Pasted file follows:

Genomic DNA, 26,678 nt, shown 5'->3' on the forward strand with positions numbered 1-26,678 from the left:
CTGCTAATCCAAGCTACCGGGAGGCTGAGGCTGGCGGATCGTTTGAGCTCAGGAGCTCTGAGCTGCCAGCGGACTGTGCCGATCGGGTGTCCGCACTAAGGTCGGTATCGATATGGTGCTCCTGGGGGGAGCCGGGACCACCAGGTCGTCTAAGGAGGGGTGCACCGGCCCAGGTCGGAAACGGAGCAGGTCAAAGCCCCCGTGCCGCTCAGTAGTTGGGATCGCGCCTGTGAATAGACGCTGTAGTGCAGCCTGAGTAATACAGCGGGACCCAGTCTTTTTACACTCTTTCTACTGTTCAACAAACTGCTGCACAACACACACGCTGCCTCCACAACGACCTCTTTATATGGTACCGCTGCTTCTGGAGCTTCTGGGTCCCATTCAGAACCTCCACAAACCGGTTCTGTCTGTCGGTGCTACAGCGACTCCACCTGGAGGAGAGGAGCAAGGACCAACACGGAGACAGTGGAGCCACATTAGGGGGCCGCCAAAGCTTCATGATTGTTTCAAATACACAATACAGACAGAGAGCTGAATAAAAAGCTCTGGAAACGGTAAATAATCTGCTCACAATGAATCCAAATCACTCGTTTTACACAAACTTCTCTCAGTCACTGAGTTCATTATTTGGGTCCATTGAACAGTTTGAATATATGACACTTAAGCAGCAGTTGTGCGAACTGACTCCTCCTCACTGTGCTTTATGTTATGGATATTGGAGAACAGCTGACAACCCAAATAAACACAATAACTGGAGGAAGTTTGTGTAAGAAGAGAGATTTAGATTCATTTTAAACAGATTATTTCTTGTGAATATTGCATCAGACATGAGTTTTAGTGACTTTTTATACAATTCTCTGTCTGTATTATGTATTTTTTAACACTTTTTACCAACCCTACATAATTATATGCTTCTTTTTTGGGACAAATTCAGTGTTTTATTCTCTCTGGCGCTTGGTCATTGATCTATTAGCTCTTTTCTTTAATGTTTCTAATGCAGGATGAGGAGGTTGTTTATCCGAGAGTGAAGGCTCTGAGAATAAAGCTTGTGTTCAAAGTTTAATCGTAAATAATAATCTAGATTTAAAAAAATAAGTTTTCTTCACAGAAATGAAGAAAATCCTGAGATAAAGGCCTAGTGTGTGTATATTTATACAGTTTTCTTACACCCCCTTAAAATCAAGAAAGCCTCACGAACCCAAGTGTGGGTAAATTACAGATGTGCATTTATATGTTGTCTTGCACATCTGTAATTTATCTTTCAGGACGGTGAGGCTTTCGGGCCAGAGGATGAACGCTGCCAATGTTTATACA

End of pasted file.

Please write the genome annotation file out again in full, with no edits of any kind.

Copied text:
Genomic DNA, 26,678 nt, shown 5'->3' on the forward strand with positions numbered 1-26,678 from the left:
CTGCTAATCCAAGCTACCGGGAGGCTGAGGCTGGCGGATCGTTTGAGCTCAGGAGCTCTGAGCTGCCAGCGGACTGTGCCGATCGGGTGTCCGCACTAAGGTCGGTATCGATATGGTGCTCCTGGGGGGAGCCGGGACCACCAGGTCGTCTAAGGAGGGGTGCACCGGCCCAGGTCGGAAACGGAGCAGGTCAAAGCCCCCGTGCCGCTCAGTAGTTGGGATCGCGCCTGTGAATAGACGCTGTAGTGCAGCCTGAGTAATACAGCGGGACCCAGTCTTTTTACACTCTTTCTACTGTTCAACAAACTGCTGCACAACACACACGCTGCCTCCACAACGACCTCTTTATATGGTACCGCTGCTTCTGGAGCTTCTGGGTCCCATTCAGAACCTCCACAAACCGGTTCTGTCTGTCGGTGCTACAGCGACTCCACCTGGAGGAGAGGAGCAAGGACCAACACGGAGACAGTGGAGCCACATTAGGGGGCCGCCAAAGCTTCATGATTGTTTCAAATACACAATACAGACAGAGAGCTGAATAAAAAGCTCTGGAAACGGTAAATAATCTGCTCACAATGAATCCAAATCACTCGTTTTACACAAACTTCTCTCAGTCACTGAGTTCATTATTTGGGTCCATTGAACAGTTTGAATATATGACACTTAAGCAGCAGTTGTGCGAACTGACTCCTCCTCACTGTGCTTTATGTTATGGATATTGGAGAACAGCTGACAACCCAAATAAACACAATAACTGGAGGAAGTTTGTGTAAGAAGAGAGATTTAGATTCATTTTAAACAGATTATTTCTTGTGAATATTGCATCAGACATGAGTTTTAGTGACTTTTTATACAATTCTCTGTCTGTATTATGTATTTTTTAACACTTTTTACCAACCCTACATAATTATATGCTTCTTTTTTGGGACAAATTCAGTGTTTTATTCTCTCTGGCGCTTGGTCATTGATCTATTAGCTCTTTTCTTTAATGTTTCTAATGCAGGATGAGGAGGTTGTTTATCCGAGAGTGAAGGCTCTGAGAATAAAGCTTGTGTTCAAAGTTTAATCGTAAATAATAATCTAGATTTAAAAAAATAAGTTTTCTTCACAGAAATGAAGAAAATCCTGAGATAAAGGCCTAGTGTGTGTATATTTATACAGTTTTCTTACACCCCCTTAAAATCAAGAAAGCCTCACGAACCCAAGTGTGGGTAAATTACAGATGTGCATTTATATGTTGTCTTGCACATCTGTAATTTATCTTTCAGGACGGTGAGGCTTTCGGGCCAGAGGATGAACGCTGCCAATGTTTATACA